China Seminar | 12 December 2013

Peeking Past Peking?

Jay Henderson Jay Henderson

Areas deep inside China where Muslim and Tibetan minorities begin to outnumber the Han are normally too far off the beaten track for Americans to visit. Hence what goes on in these remote areas is something of a mystery, and we are forced to rely on reporting from major cities such as Hong Kong, Beijing and Shanghai for information. The general impression is one of uneven development and rapacious profit seeking by the Han at the expense of the minorities. Yet these areas are vital to the success of China’s efforts to narrow income disparities and rebalance away from inefficient investment-driven growth toward greater domestic consumption. The speaker will share his photos and on-the-ground experiences. Traveling on his own, mostly by train and public bus, he gained some surprising insights to this largely unobserved and often misunderstood region. China is far too complex for easy answers to questions about its future, but “Peeking Past Peking” will provide a unique perspective on the amazing changes taking place in the interior.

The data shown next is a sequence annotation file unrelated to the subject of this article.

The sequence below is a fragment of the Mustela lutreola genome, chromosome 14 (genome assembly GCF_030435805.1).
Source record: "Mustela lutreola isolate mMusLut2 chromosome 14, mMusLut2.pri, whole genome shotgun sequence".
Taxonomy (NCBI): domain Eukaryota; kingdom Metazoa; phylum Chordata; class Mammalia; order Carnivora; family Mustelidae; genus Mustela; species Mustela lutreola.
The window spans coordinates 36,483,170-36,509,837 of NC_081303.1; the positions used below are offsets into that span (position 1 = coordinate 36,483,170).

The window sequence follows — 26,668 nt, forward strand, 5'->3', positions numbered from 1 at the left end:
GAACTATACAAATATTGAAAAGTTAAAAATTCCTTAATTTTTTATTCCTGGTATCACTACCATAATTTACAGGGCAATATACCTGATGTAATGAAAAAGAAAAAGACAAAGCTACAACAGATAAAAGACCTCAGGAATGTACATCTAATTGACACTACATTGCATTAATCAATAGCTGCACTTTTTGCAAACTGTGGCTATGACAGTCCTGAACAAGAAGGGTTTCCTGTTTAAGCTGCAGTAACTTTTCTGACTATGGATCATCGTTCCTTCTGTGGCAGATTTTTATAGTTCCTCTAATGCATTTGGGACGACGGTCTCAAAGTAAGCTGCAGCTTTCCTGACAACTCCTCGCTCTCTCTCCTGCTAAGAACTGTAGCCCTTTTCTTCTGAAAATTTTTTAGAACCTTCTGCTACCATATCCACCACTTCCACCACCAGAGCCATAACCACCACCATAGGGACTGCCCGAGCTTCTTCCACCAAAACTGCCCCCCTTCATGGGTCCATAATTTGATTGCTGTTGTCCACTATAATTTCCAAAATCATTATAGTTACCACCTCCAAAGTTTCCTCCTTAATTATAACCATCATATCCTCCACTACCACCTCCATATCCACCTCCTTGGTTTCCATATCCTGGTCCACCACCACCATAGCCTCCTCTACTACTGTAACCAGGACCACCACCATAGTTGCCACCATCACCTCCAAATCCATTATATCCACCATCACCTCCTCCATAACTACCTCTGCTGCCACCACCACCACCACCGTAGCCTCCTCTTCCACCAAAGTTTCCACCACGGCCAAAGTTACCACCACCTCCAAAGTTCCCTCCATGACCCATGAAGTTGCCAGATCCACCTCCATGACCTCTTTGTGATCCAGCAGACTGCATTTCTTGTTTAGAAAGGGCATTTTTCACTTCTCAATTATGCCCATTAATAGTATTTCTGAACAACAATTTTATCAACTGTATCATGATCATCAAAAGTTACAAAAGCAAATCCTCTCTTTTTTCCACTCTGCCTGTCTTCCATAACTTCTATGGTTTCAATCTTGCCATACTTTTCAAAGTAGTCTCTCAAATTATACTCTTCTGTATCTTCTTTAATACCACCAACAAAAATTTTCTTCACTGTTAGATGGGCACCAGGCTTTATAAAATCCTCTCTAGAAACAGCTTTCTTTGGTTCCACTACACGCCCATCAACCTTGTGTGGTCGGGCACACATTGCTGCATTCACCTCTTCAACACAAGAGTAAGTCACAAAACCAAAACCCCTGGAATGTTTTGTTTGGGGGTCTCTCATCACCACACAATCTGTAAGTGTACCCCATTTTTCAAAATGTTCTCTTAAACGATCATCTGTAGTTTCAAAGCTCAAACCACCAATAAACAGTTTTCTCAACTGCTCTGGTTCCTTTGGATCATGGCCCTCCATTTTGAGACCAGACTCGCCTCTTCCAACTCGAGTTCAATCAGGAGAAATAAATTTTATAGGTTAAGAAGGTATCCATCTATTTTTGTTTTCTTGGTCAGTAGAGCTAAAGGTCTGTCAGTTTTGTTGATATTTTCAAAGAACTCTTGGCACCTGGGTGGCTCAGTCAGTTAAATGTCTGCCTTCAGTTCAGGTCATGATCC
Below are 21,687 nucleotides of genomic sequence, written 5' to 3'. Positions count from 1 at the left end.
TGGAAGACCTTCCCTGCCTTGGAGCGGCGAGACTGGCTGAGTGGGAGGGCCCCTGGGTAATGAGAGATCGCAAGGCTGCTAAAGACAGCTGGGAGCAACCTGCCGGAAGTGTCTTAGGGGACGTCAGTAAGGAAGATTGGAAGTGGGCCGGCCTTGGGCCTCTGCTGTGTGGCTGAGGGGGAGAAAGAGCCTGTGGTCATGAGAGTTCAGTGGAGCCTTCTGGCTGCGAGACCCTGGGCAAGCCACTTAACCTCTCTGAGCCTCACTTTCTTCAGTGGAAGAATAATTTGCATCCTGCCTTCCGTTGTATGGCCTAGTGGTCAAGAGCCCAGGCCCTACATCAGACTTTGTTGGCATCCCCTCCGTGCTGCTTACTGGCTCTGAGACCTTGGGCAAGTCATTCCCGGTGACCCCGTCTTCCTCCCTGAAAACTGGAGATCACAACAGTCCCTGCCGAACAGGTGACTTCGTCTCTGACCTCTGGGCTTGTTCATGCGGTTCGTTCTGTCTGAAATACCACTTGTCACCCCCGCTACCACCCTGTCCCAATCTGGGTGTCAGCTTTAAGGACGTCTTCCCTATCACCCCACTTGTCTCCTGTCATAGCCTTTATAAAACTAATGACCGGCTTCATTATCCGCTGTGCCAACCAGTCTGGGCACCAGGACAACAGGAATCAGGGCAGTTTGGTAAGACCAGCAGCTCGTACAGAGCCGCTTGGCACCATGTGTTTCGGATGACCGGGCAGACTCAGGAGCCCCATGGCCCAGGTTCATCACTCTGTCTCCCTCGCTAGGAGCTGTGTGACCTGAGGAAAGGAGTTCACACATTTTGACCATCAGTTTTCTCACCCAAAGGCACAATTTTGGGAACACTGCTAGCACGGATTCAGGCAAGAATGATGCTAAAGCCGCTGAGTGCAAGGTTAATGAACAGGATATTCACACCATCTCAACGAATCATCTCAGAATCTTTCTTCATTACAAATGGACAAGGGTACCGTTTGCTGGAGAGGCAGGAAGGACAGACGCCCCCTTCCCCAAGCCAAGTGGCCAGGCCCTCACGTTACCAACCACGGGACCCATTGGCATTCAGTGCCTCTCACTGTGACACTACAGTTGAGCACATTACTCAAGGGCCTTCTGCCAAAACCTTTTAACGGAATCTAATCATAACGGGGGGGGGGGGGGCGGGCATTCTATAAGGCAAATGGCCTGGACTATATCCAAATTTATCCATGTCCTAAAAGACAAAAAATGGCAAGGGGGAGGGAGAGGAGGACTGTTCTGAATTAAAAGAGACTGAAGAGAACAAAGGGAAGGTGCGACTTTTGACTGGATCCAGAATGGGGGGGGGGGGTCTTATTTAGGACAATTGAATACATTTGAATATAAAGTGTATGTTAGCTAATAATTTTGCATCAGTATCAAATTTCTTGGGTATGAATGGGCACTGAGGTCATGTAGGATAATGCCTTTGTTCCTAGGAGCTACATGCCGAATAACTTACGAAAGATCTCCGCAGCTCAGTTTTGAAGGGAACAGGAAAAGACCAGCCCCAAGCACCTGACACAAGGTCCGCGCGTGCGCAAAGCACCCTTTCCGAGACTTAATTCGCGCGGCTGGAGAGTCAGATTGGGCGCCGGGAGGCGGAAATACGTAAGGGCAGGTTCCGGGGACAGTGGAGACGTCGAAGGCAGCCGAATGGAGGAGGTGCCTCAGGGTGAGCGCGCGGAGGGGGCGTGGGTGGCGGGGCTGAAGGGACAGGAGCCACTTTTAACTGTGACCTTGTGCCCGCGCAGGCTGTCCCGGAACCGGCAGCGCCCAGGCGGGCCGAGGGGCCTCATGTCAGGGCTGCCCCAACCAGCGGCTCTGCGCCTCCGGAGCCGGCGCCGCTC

Jay Henderson has been to China 100+ times since his first trip in 1977 sent by the National Committee on U.S.-China Relations. His 1978 book on China’s Schools in Flux reported the sorry state of China’s education system in urban and rural areas immediately after the end of the Cultural Revolution, when a trip to a school outside Chengdu took 4 hours over bumpy roads. China’s transformation since then is well understood in coastal areas. But curiosity got the best of him when he retired from being the Chief of the East Asia & Pacific Division of the Voice of America in 2010, and he began traveling regularly to remote provinces. Born in Kansas with an MA in Chinese History from UH, Jay currently lives in Hawaii and works occasionally for the National Committee and Sinomedia, China’s largest international publisher.